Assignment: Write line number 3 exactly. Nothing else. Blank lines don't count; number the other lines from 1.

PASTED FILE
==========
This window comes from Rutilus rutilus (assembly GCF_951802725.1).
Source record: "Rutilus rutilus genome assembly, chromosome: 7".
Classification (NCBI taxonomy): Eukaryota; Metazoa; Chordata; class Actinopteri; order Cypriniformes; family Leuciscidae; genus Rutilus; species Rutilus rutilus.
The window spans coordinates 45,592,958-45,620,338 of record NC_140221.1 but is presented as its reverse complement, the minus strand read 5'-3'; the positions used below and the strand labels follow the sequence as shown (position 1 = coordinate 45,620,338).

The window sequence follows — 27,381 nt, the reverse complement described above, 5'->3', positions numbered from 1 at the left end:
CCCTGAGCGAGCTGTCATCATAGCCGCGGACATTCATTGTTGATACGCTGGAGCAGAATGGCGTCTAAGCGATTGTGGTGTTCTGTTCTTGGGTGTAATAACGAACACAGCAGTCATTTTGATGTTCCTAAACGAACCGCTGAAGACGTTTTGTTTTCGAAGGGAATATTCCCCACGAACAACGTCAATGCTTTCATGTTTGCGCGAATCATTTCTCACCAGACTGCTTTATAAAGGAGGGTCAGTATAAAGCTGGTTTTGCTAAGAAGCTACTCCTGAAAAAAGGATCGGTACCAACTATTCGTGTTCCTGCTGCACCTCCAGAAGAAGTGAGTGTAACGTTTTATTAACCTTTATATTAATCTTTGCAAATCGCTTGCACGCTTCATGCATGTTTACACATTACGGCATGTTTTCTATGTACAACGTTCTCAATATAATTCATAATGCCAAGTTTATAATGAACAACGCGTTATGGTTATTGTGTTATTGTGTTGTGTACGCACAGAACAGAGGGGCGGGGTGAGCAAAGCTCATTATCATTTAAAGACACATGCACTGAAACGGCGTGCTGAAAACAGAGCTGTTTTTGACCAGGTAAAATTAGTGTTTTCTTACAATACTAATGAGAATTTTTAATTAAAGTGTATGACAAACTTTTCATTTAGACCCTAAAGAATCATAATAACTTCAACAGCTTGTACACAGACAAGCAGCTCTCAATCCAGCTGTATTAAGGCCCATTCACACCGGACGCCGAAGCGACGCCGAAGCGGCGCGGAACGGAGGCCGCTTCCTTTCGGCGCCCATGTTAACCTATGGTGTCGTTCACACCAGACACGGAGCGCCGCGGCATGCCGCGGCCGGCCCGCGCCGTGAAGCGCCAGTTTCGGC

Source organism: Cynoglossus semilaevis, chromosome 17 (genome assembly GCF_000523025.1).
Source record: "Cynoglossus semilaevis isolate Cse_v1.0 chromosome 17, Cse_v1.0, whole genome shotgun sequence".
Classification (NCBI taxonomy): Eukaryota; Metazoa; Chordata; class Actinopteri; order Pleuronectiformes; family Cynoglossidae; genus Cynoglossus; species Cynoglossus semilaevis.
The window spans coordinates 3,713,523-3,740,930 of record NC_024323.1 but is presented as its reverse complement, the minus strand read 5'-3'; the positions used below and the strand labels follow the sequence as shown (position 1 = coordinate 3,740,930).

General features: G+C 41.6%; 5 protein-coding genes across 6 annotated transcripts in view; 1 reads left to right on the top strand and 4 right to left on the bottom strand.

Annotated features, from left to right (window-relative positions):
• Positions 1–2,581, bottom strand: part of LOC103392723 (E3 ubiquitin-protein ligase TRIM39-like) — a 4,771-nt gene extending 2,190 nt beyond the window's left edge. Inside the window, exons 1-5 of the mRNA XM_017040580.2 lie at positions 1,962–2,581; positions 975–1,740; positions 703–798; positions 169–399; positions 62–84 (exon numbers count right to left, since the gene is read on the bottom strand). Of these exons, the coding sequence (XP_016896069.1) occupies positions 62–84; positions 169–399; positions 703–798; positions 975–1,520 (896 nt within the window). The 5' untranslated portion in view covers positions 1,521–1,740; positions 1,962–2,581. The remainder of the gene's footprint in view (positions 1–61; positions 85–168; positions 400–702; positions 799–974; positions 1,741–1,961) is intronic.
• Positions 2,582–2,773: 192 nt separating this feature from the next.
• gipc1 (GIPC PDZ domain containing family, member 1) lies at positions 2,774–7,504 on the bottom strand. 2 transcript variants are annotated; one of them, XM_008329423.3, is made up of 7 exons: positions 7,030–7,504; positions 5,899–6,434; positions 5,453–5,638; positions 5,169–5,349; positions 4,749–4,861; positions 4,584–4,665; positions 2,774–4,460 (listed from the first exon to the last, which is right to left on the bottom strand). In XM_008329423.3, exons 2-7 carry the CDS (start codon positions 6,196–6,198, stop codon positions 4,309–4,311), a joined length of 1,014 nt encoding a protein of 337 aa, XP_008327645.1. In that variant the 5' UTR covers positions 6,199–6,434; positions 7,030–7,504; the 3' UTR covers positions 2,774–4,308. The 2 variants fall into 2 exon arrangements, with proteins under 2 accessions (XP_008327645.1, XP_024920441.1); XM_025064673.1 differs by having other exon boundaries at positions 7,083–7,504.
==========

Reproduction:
Classification (NCBI taxonomy): Eukaryota; Metazoa; Chordata; class Actinopteri; order Cypriniformes; family Leuciscidae; genus Rutilus; species Rutilus rutilus.